I dropped by the market on a grey winter day in February and was on a marmalade mission. Babo stocks Medlar marmalade from Spain that's impossible to find if you live stateside. Juergen Ausborn introduced me to this unusual fruit via a jammy confection sold at a Pierre Marcolini chocolate shop he managed in New York City. (The chocolatier is based in Brussels and is no longer operating in New York; the line was dropped a year after Ausborn drowned while snorkeling in Bermuda).

Pierre Marcolini offered some of the most exotic and delightful chocolates I'd ever eaten. The store was around the corner from The Clarins Fragrance Group where I worked as a marketing consultant so it was easy to give into temptation at least twice a week. The chocolatier was known for masterfully applying floral flavors in some of his chocolates. What he did with violet and tonka bean was beatific. 

I walked up to the cash register at Babo's coffee counter with flavor remembrances in tow when suddenly my eyes were drawn to colorful and oversized rainbow bars (aka seven-layer Neapolitan bars). They were childhood magnified. The decades peeled back as I looked at them; I was standing at the cookie counter at Weber's bakery in the Bronx hoping one of neatly arranged rainbow bars in the glass cookie case would find its way into my mouth. If an accompanying parent didn't buy the rainbow bars I'd deploy "cookie face" which was a glassy-eyed combination of wonder and sadness. Cookie face worked wonders on the meanest lady in a hairnet. I never left the Weber's without a few free treats. This amused my father. My mother, on the other hand, found it reprehensible even though I'd always share.

Lesson Three: When you think you've found New York you have really found yourself; no matter where you are.

All of the cookies that Babo makes are showcased inside glass domed cake stands. The presentation is so beautiful that even an oat bar looks like a deliberate work of art. The colorful macarons are a visual respite from what can be seen at the opposite side of the counter by the window; dull snow covered sidewalks, salt parched asphalt roads, and a gray sky that lasts into forever. The cashier tells me that the macrons are delicious, but very delicate. "Once in a while I get to eat one that breaks," she says with a reserved smile. I tell her how excited I am to have finally found medlar jam and she encourages me to speak with one of the store's owners. "His name is Kris and he loves to talk about food," she says.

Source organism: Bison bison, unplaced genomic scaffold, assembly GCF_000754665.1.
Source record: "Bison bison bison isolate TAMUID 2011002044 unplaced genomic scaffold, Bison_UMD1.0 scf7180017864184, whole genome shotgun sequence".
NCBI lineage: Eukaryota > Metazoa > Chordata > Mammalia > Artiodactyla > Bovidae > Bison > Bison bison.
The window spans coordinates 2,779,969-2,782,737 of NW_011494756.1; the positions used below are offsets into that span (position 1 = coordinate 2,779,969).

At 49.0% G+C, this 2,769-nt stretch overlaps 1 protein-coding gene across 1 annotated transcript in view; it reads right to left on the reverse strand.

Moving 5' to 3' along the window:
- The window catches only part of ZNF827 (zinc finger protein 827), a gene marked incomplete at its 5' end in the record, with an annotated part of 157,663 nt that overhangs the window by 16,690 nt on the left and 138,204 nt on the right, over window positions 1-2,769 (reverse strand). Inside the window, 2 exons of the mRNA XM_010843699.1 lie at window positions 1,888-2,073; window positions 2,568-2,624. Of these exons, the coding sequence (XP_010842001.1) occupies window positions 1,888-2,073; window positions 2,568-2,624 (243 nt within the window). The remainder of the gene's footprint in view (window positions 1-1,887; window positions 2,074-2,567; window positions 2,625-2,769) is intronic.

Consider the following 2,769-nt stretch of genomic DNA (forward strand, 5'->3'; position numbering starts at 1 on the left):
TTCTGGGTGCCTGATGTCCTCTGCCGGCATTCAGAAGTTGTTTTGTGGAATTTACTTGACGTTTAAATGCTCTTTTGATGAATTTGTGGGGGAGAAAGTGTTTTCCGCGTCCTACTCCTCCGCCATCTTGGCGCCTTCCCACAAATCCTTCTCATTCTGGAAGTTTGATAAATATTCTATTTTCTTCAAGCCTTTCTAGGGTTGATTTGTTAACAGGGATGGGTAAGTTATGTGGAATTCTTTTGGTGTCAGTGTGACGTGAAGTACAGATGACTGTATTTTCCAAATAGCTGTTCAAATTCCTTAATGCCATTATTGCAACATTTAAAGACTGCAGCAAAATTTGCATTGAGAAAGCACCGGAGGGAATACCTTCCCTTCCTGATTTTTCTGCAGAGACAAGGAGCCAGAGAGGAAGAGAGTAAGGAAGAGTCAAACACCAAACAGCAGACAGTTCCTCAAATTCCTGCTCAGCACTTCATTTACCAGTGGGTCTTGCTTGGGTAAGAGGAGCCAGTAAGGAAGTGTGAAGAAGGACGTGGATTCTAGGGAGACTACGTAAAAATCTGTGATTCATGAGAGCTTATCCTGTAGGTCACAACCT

The woman at the counter was right about Kris. He and I had an animated conversation about food. Kris and his sister Sava own Babo, Sava's Restaurant, and Aventura in Ann Arbor. The food business is family business and each of their enterprises is well run and beloved. There was something familiar about Lelcaj's elocution and it turned out that he and his family once lived in the Mosholu section the Bronx. My family moved to nearby Pelham Parkway after spending 20 years in the Fordham section of the Bronx. We reminisced about the neighborhood bakeries we knew, trips to Arthur Avenue, and agreed that the Bronx was and still is a very special place, which is largely due to its diverse immigrant population. 

"Whenever I visit it doesn't matter whose house I'm in. When my head hits the pillow and I hear the overhead trains I know I'm home," says Lelcaj. I began to recall an experience I had when I visited my sister in Forest Hills last year. I was instantly comforted by the sound of overhead trains on the first night I went to sleep after flying in from Detroit. Forest Hills resembles a larger version of Pelham Parkway so it's easy to feel the comfort and nostalgia of being home in Queens. I hadn't recalled this memory until Kris shared his story.

Lesson Four: If you talk about food it can bring back the dead.